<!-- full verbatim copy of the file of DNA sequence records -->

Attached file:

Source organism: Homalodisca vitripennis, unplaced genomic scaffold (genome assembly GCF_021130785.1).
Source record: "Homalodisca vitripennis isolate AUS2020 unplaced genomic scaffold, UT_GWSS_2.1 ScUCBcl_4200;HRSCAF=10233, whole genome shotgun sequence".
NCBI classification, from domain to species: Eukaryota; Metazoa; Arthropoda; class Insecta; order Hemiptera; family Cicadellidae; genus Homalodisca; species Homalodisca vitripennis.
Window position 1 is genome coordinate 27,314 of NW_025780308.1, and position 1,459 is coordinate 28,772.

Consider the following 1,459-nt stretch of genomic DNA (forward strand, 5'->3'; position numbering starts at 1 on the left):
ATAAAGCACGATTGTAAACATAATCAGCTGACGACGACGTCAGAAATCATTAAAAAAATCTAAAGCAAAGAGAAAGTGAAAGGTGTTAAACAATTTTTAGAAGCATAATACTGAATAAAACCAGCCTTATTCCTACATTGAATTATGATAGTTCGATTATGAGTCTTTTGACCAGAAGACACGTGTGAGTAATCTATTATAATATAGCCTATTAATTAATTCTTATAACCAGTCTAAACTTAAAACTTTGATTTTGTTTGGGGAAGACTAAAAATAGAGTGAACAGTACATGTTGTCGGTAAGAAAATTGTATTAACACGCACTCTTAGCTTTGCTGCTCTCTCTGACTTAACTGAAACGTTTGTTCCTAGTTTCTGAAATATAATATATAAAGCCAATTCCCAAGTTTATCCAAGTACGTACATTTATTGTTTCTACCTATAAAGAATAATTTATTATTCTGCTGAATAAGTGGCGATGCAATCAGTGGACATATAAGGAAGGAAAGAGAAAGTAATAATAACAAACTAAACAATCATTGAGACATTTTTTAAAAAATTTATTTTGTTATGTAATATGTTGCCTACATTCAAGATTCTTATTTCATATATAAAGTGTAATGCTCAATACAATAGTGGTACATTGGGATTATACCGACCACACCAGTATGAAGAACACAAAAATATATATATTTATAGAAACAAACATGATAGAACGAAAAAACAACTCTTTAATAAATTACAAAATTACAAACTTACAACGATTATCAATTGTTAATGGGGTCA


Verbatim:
Source organism: Homalodisca vitripennis, unplaced genomic scaffold (genome assembly GCF_021130785.1).
Source record: "Homalodisca vitripennis isolate AUS2020 unplaced genomic scaffold, UT_GWSS_2.1 ScUCBcl_4200;HRSCAF=10233, whole genome shotgun sequence".
NCBI classification, from domain to species: Eukaryota; Metazoa; Arthropoda; class Insecta; order Hemiptera; family Cicadellidae; genus Homalodisca; species Homalodisca vitripennis.
Window position 1 is genome coordinate 27,314 of NW_025780308.1, and position 1,459 is coordinate 28,772.

Consider the following 1,459-nt stretch of genomic DNA (forward strand, 5'->3'; position numbering starts at 1 on the left):
ATAAAGCACGATTGTAAACATAATCAGCTGACGACGACGTCAGAAATCATTAAAAAAATCTAAAGCAAAGAGAAAGTGAAAGGTGTTAAACAATTTTTAGAAGCATAATACTGAATAAAACCAGCCTTATTCCTACATTGAATTATGATAGTTCGATTATGAGTCTTTTGACCAGAAGACACGTGTGAGTAATCTATTATAATATAGCCTATTAATTAATTCTTATAACCAGTCTAAACTTAAAACTTTGATTTTGTTTGGGGAAGACTAAAAATAGAGTGAACAGTACATGTTGTCGGTAAGAAAATTGTATTAACACGCACTCTTAGCTTTGCTGCTCTCTCTGACTTAACTGAAACGTTTGTTCCTAGTTTCTGAAATATAATATATAAAGCCAATTCCCAAGTTTATCCAAGTACGTACATTTATTGTTTCTACCTATAAAGAATAATTTATTATTCTGCTGAATAAGTGGCGATGCAATCAGTGGACATATAAGGAAGGAAAGAGAAAGTAATAATAACAAACTAAACAATCATTGAGACATTTTTTAAAAAATTTATTTTGTTATGTAATATGTTGCCTACATTCAAGATTCTTATTTCATATATAAAGTGTAATGCTCAATACAATAGTGGTACATTGGGATTATACCGACCACACCAGTATGAAGAACACAAAAATATATATATTTATAGAAACAAACATGATAGAACGAAAAAACAACTCTTTAATAAATTACAAAATTACAAACTTACAACGATTATCAATTGTTAATGGGGTCA